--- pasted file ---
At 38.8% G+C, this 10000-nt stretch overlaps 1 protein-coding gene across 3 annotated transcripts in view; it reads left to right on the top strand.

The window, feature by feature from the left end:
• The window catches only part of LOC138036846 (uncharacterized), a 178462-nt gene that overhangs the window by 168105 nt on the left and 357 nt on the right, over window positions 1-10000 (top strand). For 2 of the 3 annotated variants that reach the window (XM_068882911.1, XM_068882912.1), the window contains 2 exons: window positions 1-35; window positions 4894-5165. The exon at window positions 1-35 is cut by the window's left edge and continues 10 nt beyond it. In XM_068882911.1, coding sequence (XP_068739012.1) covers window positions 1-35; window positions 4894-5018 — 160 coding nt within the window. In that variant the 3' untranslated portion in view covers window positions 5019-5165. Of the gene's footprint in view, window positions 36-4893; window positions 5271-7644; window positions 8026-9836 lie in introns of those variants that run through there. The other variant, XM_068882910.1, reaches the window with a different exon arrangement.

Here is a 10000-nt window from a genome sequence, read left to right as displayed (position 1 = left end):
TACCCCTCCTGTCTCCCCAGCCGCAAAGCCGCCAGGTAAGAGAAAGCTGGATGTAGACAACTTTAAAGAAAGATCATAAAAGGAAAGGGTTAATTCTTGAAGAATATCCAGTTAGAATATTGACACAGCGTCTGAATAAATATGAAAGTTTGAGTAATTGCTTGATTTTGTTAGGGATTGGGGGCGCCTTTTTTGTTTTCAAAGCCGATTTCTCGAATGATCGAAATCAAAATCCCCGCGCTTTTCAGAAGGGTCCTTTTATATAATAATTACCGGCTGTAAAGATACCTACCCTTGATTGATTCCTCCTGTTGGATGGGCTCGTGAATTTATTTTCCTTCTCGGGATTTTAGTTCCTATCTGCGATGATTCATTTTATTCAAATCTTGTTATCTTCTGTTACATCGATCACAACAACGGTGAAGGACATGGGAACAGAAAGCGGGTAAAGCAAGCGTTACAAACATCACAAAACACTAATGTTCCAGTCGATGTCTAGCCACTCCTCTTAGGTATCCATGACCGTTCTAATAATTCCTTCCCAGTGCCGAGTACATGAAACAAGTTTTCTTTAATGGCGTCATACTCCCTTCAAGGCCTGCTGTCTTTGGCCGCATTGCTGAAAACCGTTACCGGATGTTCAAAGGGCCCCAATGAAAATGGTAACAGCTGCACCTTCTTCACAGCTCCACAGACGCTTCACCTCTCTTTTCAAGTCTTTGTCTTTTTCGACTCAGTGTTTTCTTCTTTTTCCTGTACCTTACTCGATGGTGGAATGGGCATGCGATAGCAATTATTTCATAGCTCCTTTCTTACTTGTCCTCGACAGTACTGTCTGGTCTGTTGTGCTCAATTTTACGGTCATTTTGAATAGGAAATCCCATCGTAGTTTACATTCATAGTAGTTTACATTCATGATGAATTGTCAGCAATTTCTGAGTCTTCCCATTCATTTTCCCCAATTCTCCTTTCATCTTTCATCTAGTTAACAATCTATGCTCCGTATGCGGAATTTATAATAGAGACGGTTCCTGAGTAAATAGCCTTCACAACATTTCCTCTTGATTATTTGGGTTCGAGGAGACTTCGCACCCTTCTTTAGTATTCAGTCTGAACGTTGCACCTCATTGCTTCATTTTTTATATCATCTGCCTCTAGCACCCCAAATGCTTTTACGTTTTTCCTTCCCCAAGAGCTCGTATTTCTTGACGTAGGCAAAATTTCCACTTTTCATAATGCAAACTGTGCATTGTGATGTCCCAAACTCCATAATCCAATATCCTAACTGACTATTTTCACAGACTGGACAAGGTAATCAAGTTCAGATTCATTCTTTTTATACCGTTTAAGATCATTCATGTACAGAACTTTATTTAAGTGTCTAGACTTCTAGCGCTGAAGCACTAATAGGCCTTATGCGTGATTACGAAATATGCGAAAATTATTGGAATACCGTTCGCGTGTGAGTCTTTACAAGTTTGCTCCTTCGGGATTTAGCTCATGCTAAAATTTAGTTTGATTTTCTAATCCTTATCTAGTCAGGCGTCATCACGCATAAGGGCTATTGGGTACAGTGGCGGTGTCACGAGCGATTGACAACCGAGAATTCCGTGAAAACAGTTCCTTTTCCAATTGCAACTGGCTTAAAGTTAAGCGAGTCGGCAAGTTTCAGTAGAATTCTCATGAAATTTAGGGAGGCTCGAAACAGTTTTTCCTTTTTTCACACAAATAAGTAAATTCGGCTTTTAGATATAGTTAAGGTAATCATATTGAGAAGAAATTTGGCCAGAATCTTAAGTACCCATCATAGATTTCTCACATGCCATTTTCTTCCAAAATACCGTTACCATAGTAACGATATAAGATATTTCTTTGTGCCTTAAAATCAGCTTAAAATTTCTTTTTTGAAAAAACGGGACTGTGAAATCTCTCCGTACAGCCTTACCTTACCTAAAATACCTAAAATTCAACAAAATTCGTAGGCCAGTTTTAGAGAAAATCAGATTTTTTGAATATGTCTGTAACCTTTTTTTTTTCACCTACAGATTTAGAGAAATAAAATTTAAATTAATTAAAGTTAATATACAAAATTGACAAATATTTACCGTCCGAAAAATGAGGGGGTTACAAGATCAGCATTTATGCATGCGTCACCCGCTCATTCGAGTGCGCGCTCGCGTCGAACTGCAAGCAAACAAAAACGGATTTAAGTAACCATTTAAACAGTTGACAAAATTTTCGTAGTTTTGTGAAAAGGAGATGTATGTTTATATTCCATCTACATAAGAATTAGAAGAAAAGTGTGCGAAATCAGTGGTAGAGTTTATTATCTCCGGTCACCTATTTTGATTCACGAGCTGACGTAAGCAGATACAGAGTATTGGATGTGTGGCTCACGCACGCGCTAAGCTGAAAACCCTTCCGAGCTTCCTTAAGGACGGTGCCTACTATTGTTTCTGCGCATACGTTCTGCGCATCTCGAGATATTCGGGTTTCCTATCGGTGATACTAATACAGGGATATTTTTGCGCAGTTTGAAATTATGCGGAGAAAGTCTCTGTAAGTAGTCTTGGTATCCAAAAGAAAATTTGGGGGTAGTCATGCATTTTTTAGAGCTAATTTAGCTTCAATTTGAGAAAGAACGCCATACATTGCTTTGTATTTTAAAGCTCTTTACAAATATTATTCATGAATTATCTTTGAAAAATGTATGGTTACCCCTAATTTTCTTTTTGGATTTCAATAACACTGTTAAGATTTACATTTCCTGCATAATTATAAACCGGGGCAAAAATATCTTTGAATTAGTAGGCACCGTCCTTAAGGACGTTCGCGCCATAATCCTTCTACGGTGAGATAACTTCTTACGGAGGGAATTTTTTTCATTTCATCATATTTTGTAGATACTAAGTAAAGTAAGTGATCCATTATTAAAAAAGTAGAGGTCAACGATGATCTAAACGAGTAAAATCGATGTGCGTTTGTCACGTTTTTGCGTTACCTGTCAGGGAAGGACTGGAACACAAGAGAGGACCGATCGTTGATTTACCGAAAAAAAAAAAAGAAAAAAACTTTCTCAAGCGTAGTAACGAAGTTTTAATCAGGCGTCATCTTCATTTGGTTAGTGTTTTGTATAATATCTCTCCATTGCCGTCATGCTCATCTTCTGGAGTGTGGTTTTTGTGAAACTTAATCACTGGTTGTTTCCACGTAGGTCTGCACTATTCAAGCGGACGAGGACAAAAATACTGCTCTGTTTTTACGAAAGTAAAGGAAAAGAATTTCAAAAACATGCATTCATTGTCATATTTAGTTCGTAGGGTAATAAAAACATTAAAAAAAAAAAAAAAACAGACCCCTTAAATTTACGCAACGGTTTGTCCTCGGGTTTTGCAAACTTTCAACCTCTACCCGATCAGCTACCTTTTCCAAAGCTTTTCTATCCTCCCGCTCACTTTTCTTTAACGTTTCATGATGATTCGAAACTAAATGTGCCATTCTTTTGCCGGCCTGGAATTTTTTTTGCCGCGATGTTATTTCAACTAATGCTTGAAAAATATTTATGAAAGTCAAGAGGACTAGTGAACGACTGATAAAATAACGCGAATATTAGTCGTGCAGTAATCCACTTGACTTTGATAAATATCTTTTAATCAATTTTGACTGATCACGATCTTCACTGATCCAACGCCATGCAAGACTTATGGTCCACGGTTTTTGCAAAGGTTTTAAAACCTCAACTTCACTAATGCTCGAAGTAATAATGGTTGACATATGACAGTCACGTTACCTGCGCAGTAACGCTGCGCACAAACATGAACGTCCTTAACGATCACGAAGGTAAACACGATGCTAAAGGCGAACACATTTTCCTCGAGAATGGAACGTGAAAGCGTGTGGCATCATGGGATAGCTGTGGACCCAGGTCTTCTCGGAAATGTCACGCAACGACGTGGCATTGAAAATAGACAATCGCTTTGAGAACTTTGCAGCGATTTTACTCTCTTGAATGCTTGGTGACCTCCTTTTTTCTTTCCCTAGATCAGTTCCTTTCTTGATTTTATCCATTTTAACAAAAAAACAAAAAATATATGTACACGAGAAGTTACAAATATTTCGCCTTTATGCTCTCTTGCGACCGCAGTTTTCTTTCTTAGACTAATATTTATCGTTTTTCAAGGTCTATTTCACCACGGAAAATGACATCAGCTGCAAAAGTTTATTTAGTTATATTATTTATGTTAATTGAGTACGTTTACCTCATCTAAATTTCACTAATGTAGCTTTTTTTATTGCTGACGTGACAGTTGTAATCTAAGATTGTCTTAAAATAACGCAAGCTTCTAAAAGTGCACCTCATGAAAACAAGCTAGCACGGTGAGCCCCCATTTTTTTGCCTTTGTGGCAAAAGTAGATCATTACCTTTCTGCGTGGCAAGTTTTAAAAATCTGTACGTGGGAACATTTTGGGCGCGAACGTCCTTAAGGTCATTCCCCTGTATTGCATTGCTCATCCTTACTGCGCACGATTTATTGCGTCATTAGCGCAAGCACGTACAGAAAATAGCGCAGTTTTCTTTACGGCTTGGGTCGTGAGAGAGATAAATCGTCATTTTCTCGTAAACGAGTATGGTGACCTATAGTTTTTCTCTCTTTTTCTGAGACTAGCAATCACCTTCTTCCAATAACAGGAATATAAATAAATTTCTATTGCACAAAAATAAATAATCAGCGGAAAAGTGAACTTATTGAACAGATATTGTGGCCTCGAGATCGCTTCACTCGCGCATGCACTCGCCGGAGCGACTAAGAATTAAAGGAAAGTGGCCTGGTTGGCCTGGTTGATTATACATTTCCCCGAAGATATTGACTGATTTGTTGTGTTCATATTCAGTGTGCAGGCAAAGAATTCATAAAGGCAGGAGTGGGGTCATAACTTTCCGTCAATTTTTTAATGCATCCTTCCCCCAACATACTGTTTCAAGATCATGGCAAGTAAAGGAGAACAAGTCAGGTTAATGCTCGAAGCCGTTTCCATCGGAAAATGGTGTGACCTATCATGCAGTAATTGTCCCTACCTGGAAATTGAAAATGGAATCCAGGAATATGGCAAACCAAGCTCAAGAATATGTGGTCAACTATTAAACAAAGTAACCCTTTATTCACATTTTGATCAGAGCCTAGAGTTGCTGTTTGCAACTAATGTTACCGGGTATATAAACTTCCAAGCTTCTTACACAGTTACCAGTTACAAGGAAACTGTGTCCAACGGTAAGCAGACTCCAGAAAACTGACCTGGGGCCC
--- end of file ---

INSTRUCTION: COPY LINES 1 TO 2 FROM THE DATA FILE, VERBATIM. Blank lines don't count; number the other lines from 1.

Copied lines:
At 38.8% G+C, this 10000-nt stretch overlaps 1 protein-coding gene across 3 annotated transcripts in view; it reads left to right on the top strand.

The window, feature by feature from the left end: